By Martin Read
Photo courtesy of Horsham Museum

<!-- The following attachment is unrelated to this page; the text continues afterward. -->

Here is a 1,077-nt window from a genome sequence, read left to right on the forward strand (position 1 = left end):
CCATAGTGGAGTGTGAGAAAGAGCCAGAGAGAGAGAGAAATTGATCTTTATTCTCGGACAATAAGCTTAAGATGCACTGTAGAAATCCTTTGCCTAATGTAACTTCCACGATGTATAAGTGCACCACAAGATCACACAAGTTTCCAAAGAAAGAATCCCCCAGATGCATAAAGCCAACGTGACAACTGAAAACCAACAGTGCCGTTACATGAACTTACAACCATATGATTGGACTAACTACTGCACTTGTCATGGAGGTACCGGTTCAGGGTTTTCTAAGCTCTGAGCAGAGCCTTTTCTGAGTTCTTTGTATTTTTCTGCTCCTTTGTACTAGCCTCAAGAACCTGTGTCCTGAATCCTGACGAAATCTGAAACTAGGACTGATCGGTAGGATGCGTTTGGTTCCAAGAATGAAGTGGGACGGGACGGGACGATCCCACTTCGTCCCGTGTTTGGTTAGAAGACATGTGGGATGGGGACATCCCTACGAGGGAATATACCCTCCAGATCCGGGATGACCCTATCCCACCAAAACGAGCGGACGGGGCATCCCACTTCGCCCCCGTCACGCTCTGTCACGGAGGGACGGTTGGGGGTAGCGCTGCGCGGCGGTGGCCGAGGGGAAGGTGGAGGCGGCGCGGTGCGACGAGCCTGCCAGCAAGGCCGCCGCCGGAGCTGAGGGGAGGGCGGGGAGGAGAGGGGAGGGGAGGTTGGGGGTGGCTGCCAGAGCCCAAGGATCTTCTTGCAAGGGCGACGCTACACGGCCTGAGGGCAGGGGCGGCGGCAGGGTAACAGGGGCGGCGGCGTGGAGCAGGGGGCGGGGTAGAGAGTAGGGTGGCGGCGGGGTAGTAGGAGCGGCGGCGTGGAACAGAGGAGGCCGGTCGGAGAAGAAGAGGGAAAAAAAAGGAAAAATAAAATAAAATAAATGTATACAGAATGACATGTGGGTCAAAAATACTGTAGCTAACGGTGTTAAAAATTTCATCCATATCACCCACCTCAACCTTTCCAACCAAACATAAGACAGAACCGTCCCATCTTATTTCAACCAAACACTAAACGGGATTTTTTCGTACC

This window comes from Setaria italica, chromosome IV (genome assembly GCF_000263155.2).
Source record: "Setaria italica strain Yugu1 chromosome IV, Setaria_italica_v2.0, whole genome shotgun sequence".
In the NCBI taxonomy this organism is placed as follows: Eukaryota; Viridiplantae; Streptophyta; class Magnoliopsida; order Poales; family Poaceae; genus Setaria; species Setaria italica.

This year marks an outstanding achievement for an iconic Horsham shop – the much-loved Candy Box adjacent to the bandstand in the historic Carfax has reached its centenary, a remarkable milestone. Independent family businesses are an endangered species, so it is especially heart-warming to be able to salute 100 years of exceptional unbroken service to the community provided by the Candy Box. The bijou shop is welcoming and reassuring, transporting customers back to the slightly nostalgic world of the all but disappeared corner shop, containing ice creams, sweets, newspapers, magazines, soft drinks, and, rich smelling loose pipe tobacco in jars, and, more exotically, Cuban cigars. Proprietor Howard Bayliss, born and raised in Horsham, tells the District Post: “The shop has evolved over the years and we’ve discovered what customers seem to appreciate – good, friendly old-fashioned service! The customers make the shop and it is very enjoyable to be on first name terms with many of our faithful regulars.”A more recently added facility is the outdoor café in the shop forecourt, which really comes into its own in the warmer months, Howard continuing: “It was great when that space became available for us to serve coffee, tea, cold drinks and ice creams, giving people the opportunity to relax for a while: its lovely to see them having an al fresco break in the sunshine!” The Carfax’s Richmond Terrace was built around 1840 and when the Candy Box opened 80 years later, Horsham was already an established shopping town. But, the shop began trading in a very different world – in 1920 George V, the Queen’s grandfather, was on the throne, Lloyd George was Prime Minister and Churchill was War Secretary. Rupert Bear made his first appearance, suffragettes were being jailed (but the first women jurors were being appointed), cars – taxed at £1 per horse power – were becoming popular, replacing horses when the Metroplitan Police set up the Flying Squad, prohibition was starting in the United States and Hitler presented his National Socialist Programme to the German Workers’ Party. The Candy Box has seen Spitfires and enemy aircraft overhead, and, on its doorstep, markets, concerts, fair rides, Christmas celebrations, meetings of the local hunt and much, much more, Howard Bayliss adding: “The shop is in such a superb location, right in the heart of Horsham and quite often visitors pop in, saying that they’re so pleased to see it still thriving because it was an important part of their childhood when they were growing up in the area.” Long term local resident Hugh Waller sums up the customers’ appreciation of the Candy Box saying: “It is a real piece of Horsham’s history and shoppers get a warm welcome when they enter. I feel very strongly that these increasingly rare independent businesses must survive, so long may it continue!” The Candy Box, 21 Carfax, Horsham RH12 1EB – Horsham 254174 – a convenient place to pick up your District Post!